MSA flashcards - 6-9.txt
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MSA flashcards - 6-9.txt
MSA Lessons 6-9
Name the three types of primary cells found in bones
What is the role of Osteoblasts?
Synthesise new bone matrix
What is the role of Osteoclasts?
Resorption of bone (from monocytes)
What is the role of Osteocytes?
Help maintain homeostasis (mature osteoblasts)
Bone is covered by a layer of connective tissue called the...
The skeleton can be broken down into three main sections.
Axial Skeleton (down the middle)
Appendicular Skeleton Further broken down to
: Upper extremities & Lower extremities
Name the Axial Skeleton
Forms the longitudinal axis of the body and is made up of the skull, vertebral column, sternum, ribs & hyoid
Name the appendicular skeleton; upper extremities
Scapula & clavicle of the upper limb (shoulder) girdle; humerus of the arm; radius & ulna of the forearm; carpel bones of the wrist; metacarpals of the palm; and Phalanges of the fingers.
Name the appendicular skeleton; lower extremities
Hipbones (coxal bones) of the lower limb (pelvic) girdle; femur of the thigh; tibia and fibula of the leg; tarsal bones of the ankle; metatarsals of the foot; phalanges of the toes.
Name the 3 parts of a long bone.
Describe the diaphysis
Tubular shaft of bone
Describe the Epiphysis
Knobby part at either end of the bone
Describe the Metaphysis
Epiphyseal (growth) plate (line) & adjacent bone trabeculae of spongy bone tissue.
What is the tissue inside the medullary cavity?
The marrow cavity bone marrow (Found in the main shaft of long bones)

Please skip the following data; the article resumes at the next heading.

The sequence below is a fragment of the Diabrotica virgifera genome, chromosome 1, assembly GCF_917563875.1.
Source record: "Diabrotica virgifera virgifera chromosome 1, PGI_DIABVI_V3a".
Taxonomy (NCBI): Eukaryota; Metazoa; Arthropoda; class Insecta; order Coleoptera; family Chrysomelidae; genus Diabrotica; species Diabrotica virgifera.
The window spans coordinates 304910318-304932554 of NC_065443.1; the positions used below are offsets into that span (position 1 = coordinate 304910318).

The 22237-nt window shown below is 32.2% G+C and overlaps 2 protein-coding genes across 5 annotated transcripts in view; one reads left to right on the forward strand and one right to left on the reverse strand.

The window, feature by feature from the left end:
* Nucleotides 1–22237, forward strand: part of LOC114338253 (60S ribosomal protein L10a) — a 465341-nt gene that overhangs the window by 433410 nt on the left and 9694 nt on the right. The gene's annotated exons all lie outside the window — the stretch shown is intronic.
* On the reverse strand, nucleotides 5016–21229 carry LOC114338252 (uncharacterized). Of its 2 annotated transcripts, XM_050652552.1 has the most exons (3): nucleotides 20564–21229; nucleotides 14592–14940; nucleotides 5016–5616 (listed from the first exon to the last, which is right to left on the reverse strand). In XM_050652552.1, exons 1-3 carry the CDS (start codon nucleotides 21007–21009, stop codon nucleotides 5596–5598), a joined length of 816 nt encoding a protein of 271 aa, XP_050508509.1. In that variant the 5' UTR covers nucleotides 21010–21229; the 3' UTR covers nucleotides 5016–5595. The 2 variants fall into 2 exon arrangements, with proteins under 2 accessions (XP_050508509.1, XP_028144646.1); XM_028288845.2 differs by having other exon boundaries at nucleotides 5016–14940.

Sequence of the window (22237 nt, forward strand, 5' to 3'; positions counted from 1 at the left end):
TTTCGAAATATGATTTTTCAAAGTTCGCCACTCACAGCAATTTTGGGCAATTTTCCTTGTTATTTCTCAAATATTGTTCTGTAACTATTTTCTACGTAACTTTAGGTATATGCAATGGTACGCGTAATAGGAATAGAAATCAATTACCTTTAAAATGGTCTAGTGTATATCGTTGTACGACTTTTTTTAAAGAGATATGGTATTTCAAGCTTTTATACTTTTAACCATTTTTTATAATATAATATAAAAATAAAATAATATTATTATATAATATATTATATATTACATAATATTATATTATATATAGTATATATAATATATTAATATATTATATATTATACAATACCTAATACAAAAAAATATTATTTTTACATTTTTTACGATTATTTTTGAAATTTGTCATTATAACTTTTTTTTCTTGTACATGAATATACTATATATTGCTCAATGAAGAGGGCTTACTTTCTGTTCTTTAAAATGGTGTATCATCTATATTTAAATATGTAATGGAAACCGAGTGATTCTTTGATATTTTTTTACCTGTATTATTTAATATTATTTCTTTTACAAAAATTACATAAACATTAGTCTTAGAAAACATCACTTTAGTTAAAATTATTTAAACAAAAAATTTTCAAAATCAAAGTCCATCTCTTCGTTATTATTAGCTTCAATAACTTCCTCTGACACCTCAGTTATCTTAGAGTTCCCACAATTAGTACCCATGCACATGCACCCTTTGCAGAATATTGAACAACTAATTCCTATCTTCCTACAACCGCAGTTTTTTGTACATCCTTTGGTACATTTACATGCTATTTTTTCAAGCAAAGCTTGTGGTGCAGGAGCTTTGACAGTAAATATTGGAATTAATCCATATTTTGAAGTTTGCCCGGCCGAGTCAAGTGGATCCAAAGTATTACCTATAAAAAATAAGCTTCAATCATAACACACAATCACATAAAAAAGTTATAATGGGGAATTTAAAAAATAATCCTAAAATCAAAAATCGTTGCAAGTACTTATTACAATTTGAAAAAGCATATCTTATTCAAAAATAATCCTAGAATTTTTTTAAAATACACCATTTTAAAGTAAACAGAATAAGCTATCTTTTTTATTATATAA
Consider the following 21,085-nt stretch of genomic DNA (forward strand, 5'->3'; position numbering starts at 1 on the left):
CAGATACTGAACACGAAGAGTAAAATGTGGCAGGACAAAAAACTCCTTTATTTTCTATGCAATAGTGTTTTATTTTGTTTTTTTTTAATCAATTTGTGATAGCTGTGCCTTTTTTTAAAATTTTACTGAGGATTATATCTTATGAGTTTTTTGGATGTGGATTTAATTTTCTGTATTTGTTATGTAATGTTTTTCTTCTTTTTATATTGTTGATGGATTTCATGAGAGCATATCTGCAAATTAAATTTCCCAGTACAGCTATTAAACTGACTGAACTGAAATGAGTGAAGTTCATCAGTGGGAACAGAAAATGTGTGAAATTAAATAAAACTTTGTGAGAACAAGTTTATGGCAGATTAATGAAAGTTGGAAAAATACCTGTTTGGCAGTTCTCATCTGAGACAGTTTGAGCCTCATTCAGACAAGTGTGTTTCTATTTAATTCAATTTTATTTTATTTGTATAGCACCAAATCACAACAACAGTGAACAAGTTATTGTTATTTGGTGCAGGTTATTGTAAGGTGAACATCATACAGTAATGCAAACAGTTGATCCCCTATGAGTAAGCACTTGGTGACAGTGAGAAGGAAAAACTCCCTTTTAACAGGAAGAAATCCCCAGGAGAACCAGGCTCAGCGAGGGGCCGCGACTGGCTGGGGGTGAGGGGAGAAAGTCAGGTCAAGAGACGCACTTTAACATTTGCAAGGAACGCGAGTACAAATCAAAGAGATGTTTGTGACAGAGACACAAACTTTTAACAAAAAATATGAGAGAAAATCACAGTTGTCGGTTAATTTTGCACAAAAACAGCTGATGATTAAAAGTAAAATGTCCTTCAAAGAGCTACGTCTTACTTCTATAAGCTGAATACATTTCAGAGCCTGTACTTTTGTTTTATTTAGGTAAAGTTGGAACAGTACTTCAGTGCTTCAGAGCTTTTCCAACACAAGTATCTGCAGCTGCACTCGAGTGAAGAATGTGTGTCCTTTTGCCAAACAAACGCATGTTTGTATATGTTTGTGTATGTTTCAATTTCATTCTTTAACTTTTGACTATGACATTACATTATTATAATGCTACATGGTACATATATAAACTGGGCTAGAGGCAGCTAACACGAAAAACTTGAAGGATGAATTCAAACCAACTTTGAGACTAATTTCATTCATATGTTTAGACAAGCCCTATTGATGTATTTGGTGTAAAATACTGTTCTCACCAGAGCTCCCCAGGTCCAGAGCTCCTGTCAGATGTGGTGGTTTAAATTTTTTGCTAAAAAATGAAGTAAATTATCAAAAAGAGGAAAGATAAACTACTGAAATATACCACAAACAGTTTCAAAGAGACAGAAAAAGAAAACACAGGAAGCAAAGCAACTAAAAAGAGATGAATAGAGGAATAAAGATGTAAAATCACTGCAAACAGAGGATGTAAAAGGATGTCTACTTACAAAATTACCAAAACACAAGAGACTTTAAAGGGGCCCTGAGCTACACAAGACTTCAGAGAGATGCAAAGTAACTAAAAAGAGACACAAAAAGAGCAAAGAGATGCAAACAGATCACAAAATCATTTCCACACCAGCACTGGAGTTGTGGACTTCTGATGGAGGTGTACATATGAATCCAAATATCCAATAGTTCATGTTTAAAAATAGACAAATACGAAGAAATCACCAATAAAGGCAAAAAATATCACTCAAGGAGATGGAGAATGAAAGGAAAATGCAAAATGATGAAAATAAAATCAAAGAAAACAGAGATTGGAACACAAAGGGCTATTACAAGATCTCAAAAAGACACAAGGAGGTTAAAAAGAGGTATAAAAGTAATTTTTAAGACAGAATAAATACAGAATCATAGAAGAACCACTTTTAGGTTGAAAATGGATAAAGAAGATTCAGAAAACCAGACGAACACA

What are the 5 functions of muscle?
Motion of a part of the body
Maintenance of posture
Heat production (thermogenesis)
Enhances venous return via muscle pumps.
What are the 5 functions of bone?
Balancing, movement, standing, grasping of objects & the manipulation of objects.
What does Ossification mean?
The formation of bone.
What are two main types of ossification:
Intramembranous ossification bone is formed from mesenchymal tissue, which is a network of connective tissue (inside)
Endochondrial ossification bone developed by replacing cartilage model (outside)
Describe a long bone
Length is greater than its width with an epiphysis at each end.
Give an example for a long bone |
Femur, humerus, metacarpals, metatarsals, phalanges
Describe a Short bone
Similar dimensions in length and width.
Give an example of a short bone
Carpal (wrist) and tarsal (ankle) bones.
Describe a Flat bone
Thin and curved
Give an example of a flat bone
Ribs, scapulae, sternum, pelvic bone and skull bones.
Describe Irregular bones
Do not fit neatly into any category.
Give an example of irregular bones
Vertebrae, hyoid, facial bones and hip bones.
Describe Sesamoid bones
Small bones embedded within certain tendons.
Provide an example of a sesamoid bone
Patella and pisiform bone.
Describe accessory bones
Commonly found in feet and skull
Give an example of accessory bones